So Tell Me ... What's The Weather Like on YOUR Planet?

30 July, 2009

Intersecting Works of Fiction

I had commented to a friend of mine a while back that the Star Trek: Rebooted movie had reawakened my long-lapsed Trekkieness. (I went to Star Trek conventions when I was in high school, level of Trekkie. Wrote some fanfic, too, though mostly because the people I was hanging out with did. I didn't like the right characters, though, heh.)

She gave me this link yesterday, and that is fucking fantastic. One of those things that suddenly cleans up the goggles, as was said in the comments - talking about the importance of the romance subplot in Rebooted. And I'd been already outraged by the people who talked about Uhura as a token girlfriend, as if she hadn't been the linchpin of the entire possibility of resolving the movie plotline in a manner of appropriate heroism, as if she hadn't been clearly the pursuer and not the pursuee or woman-who-melts-suddenly-when-confronted-with-the-asshole-turned-hero. But that post reveals a big, big piece of something I missed, and I loves it forever for making me a little tiny bit wiser.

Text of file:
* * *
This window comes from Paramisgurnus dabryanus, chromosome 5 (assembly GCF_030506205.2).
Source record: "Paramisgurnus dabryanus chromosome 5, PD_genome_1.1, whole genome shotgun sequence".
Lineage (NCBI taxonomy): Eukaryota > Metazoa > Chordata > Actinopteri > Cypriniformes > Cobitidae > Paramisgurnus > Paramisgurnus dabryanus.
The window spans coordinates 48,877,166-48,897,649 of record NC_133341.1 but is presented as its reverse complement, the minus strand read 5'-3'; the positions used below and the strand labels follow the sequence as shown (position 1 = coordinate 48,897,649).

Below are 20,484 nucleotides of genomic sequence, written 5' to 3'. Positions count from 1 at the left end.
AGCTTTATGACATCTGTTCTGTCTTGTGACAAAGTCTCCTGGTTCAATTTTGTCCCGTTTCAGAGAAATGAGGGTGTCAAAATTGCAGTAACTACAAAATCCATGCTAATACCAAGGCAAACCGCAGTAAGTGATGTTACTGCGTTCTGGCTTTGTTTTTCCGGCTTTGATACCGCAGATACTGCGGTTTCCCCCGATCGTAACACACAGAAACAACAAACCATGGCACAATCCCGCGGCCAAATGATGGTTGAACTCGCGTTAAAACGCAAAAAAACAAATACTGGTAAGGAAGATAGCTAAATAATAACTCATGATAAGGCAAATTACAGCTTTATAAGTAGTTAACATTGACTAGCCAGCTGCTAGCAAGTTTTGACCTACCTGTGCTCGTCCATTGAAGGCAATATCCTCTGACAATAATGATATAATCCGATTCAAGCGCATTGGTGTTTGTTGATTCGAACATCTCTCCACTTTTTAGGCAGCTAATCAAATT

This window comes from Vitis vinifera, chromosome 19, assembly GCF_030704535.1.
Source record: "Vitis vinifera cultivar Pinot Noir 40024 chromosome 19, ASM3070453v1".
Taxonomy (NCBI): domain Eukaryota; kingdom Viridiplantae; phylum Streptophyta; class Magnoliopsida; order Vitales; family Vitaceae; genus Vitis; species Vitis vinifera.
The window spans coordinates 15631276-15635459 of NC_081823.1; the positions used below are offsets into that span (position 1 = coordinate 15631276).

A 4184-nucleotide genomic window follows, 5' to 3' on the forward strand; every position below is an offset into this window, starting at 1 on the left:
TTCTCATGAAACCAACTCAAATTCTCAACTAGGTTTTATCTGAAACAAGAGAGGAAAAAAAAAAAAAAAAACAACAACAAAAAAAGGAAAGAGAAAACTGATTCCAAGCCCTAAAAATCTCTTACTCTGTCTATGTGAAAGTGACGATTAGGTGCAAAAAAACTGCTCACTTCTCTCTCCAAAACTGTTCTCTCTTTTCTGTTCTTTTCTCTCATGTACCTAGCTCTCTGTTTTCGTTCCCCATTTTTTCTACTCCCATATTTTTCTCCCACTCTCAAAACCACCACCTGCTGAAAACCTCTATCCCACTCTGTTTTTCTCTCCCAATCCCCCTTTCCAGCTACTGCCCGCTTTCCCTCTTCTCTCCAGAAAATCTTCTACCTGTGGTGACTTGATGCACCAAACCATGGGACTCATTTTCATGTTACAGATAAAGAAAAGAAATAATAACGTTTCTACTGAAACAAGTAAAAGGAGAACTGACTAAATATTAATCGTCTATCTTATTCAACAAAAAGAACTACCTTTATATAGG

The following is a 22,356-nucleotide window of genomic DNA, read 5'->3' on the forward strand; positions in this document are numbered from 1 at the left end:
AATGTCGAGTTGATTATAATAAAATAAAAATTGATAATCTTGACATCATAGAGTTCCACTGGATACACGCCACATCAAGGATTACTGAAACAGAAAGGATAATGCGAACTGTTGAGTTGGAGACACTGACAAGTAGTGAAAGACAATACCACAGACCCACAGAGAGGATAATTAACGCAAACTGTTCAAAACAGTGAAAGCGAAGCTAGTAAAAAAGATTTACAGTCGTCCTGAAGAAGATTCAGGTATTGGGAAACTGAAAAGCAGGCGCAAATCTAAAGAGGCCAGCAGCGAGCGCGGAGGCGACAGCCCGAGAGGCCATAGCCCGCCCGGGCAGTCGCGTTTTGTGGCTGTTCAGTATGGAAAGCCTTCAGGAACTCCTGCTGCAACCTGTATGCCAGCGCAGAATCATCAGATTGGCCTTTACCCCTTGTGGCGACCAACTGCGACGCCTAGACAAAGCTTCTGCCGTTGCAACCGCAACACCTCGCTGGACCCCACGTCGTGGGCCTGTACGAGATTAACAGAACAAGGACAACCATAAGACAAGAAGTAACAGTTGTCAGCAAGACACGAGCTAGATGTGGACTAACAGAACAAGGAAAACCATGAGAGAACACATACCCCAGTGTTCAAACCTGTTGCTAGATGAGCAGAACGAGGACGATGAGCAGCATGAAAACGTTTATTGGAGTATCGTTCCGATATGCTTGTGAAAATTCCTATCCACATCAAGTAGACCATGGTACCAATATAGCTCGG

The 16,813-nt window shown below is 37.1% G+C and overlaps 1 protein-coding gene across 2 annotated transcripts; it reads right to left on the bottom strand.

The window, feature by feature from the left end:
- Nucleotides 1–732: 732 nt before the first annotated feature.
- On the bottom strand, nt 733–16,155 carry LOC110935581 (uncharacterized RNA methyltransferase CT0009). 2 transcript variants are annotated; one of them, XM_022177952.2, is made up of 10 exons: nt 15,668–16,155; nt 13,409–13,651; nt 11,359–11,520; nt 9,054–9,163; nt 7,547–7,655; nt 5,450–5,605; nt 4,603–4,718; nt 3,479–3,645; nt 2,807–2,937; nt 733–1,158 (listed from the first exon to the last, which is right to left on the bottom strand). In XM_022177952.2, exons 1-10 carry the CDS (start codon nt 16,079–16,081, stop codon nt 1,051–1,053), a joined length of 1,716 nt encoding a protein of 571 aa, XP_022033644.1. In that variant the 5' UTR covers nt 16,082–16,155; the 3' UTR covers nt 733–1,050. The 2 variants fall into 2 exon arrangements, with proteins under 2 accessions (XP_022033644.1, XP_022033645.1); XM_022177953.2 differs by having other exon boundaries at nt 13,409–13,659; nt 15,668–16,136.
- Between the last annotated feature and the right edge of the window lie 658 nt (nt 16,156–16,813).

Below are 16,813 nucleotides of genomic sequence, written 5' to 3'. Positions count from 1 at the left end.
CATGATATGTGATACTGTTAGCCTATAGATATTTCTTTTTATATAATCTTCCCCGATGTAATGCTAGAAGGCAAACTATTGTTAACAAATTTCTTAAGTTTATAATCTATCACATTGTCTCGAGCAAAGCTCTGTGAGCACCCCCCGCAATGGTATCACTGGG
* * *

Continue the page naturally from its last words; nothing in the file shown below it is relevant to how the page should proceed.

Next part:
That being said, racist fail in another SF media project:

The Avatar live-action is an inexcusable debacle.

And here's a really sharp visual representation of why.

Seriously, when Heroes does a better job on race issues (Heroes of the "Have we gone an episode without killing off a woman or a POC?" fame, in which it rather takes after its pulp superhero comics origin perhaps a bit too well) than you, well, that's ... unspeakably ... I'm out of words here, someone hand me a cue card.

Especially when starting with a show that had a rich Asian cultural background, stuff like "We want you to dress in traditional cultural ethnic attire. If you're Korean, wear a kimono. If you're from Belgium, wear lederhosen" from the casting director? Casting calls for "Caucasian or other" on POC characters?

And, so Rebooted doesn't feel entirely left out of the scolding, an open letter to Winona Kirk on the subject of sexism in the Reboot portrayal.

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